Ba atoms adsorbed Si(001) surfaces show 2x3, c(2x6), 2x1 and 2x4 superstructures at submonolayer coverage, successively.1,2 These structures have been examined by LEED I-V curve analysis. The genetic search algorithm proposed by Doll and Van Hove3 has been operated to find a global optimum structure efficiently. After that the automated Tensor LEED analysis is carried out to refine the structure more precisely. Several structure models have been proposed by other researchers.4 In our previous LEED observation using a single domain Si(001)2x1 substrate, the direction of the two-fold periodicity of the 2x4 and 2x3 structures was determined to be parallel to the Si dimer.1 For the 2x3 structure, several models having Ba atoms of 1/6 monolayer(ML) and 1/3 ML, which is consistent with the UPS results showing the existence of dangling bond and dimer bond states, have been considered. The results of STM observations5 have been also considered. At the moment, though the R-factor value is not small enough, the model in which Ba atoms sit on the 3rd layer substrate Si atoms is most suitable. For the 2x1 and 2x4 structures, an amount of Ba atoms in the models are 1/2 and 1 ML, respectively. These results will be shown in the conference.

1Y.Takeda et.al.,Surf.Sci.402-404(1998)692.
2X.Hu et.al.,Surf.Sci.426(1999)69.
3R.Doll and M.A.Van Hove, Surf.Sci.355(1996)L393.
4W.C.Fan and A.Ignatiev, Surf.Sci.253(1991)297.
5K.Ojima, submitted to Surf.Sci.

SS4-ThP-7 High Resolution AES Mapping and TEM Study of Cu(In,Ga)Se2 Thin Film Growth
C.L. Perkins, Y. Yan, K.M. Jones, R. Noufi (National Renewable Energy Laboratory)
The chalcopyrite Cu(In,Ga)Se2 (CIGS) shows promise as an absorber layer in thin polycrystalline solar cells, however, many details of this complicated material's growth processes remain unclear. At one point during the so called "three stage" CIGS growth process used at the National Renewable Energy Laboratory (NREL) and elsewhere, the growing film is subjected to a copper rich flux in a selenium ambient. Previous workers have postulated that during this stage there exists a thin film of liquid CuxSe at the outermost portion of the CIGS, and that this layer acts as a reservoir of copper as well as a layer in which rapid mass transport is possible. In this paper we present TEM and high resolution AES mapping data taken on samples that had their growth interrupted at a stage when CuxSe was expected to be present. The AES maps show CIGS grains which are highly enriched in copper relative to the rest of the CIGS film, and that these same areas contain almost no indium, results consistent with the presence of CuxSe. Small area diffraction analysis and energy dispersive spectroscopy (EDS) performed on these same samples independently confirm the presence of CuxSe at the surface of growing CIGS films. The implications of these results are discussed in terms of the efficiencies of CIGS photovoltaic devices.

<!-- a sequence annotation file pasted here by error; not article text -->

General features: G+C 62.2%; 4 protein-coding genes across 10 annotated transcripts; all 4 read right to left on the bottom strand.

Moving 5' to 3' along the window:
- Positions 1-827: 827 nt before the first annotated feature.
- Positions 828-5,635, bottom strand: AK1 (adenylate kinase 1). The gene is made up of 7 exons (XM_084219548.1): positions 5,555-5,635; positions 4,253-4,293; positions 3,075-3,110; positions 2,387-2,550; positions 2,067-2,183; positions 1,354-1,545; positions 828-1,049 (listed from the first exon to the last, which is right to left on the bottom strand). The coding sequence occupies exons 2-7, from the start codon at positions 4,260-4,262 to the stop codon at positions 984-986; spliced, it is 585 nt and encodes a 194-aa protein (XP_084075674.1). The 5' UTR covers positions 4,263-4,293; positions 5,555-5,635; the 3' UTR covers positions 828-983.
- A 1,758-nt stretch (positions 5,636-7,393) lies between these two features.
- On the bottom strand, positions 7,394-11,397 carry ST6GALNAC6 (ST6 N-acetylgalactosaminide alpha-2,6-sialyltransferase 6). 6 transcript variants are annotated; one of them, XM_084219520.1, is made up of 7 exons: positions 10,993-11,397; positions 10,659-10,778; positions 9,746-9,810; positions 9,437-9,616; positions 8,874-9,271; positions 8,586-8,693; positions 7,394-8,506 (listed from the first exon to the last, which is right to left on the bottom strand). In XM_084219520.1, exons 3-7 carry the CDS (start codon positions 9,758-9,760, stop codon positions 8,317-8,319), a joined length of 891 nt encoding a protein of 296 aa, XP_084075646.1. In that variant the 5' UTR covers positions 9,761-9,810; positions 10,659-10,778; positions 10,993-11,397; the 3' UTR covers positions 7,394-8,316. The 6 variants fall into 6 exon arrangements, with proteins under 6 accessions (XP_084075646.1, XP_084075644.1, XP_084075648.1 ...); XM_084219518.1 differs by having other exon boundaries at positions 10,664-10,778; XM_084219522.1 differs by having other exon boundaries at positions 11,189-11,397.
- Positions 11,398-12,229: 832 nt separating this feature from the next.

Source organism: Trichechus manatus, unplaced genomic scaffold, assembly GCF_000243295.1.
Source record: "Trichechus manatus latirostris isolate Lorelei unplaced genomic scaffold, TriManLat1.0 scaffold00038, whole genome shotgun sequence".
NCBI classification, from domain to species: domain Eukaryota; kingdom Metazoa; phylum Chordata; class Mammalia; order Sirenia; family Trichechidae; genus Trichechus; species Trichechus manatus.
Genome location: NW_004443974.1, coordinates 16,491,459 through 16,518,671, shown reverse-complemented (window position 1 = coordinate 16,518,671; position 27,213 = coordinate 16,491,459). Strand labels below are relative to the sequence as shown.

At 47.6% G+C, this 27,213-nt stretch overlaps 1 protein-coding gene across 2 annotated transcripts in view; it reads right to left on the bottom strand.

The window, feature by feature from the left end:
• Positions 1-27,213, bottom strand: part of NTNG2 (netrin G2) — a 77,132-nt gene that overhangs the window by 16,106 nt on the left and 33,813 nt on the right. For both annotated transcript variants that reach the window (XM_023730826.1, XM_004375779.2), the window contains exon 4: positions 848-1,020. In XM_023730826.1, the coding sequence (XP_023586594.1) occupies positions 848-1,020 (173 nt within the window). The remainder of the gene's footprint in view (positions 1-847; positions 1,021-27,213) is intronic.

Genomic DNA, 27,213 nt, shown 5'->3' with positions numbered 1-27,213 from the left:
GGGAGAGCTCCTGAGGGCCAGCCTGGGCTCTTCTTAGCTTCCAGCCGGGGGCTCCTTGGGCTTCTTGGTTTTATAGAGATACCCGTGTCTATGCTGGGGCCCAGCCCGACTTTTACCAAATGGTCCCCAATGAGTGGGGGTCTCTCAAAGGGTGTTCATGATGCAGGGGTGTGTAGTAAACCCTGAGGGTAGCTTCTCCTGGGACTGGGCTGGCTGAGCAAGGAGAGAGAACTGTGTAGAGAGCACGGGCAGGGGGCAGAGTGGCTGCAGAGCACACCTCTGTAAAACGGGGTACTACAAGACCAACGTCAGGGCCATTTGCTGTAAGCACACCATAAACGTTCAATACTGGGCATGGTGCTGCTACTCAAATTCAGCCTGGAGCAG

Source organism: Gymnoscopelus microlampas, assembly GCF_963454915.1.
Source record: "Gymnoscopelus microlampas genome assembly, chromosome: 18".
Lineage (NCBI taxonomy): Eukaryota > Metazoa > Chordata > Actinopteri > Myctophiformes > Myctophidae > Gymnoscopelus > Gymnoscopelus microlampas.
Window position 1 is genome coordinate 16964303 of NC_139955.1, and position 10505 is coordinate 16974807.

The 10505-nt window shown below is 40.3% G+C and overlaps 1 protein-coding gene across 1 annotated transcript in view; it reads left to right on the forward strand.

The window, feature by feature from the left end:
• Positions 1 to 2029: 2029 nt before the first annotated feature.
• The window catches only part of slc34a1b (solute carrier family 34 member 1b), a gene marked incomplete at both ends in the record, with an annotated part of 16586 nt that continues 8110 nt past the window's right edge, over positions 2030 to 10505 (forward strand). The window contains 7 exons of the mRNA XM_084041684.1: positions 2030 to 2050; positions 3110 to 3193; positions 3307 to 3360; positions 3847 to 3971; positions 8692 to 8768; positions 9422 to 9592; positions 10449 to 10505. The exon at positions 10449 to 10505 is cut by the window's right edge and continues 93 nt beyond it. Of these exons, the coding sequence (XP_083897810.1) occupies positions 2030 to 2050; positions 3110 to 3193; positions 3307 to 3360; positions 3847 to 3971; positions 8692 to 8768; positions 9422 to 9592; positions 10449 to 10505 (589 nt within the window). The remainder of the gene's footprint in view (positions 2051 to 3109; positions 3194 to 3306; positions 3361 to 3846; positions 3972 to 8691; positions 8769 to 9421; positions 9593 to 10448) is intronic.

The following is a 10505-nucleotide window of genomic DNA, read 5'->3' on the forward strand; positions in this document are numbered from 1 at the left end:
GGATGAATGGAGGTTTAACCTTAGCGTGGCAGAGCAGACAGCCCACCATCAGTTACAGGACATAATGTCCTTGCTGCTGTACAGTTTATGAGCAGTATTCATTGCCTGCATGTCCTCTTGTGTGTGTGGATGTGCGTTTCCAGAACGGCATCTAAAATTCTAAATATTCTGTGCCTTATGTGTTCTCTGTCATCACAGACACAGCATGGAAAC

SS4-ThP-8 Surface Structures of SiC(0001) Surfaces and Oxygen Adsorption Effects
T. Aoyama, A. Ichimiya (Nagoya University, Japan); Y. Hisada, S. Mukainakano (Denso Corporation, Japan)
Surface structures of SiC(0001) √3x√3 R30° and 3x3 surfaces have been studied by rocking curves of reflection high energy electron diffraction (RHEED) intensities and auger electron spectroscopy (AES). The √3x√3 reconstruction is observed by annealing the Si pre-deposited specimen in a Si flux at 1000°C for 5 min. The 3x3 reconstruction is observed by successive annealing the √3x√3 surface in a Si flux at 940°C for 5 min. It is obserbed on the auger spectrums of √3x√3 and 3x3 surfaces that Si LVV peak of the √3x√3 is located at kinetic energy of 87 eV and that of the 3x3 surface is located at 91 eV. From the peak to peak ratio of Si LVV to C KLL of these surfaces, it is considered that the 3x3 is Si-rich surface (the ratio: 3) and the √3x√3 surface is Si-poor (the ratio: 0.6). From the structural analysis with RHEED dynamical calculations, it is concluded that the √3x√3 surface is terminated with C trimers on T4 or H3 sites and the 3x3 surface is terminated with Si pyramidal clusters. Oxygen adsorption effects on the 3x3 surface have been also studied by RHEED and AES. After 105 L (1.5x10-4 Torr, 15 min) oxygen exposure at 1000°C on the 3x3 surface, the RHEED pattern changes to 1x1 periodicity and the peak to peak ratio of Si LVV to C KLL and Si LVV to O KLL becomes 0.5 and 0.8, respectively. It is estimated that about 1/3 ML of oxygen atoms are adsorbed on the surface. From the AES results, it is considered that the oxygen atoms are located on embedded sites.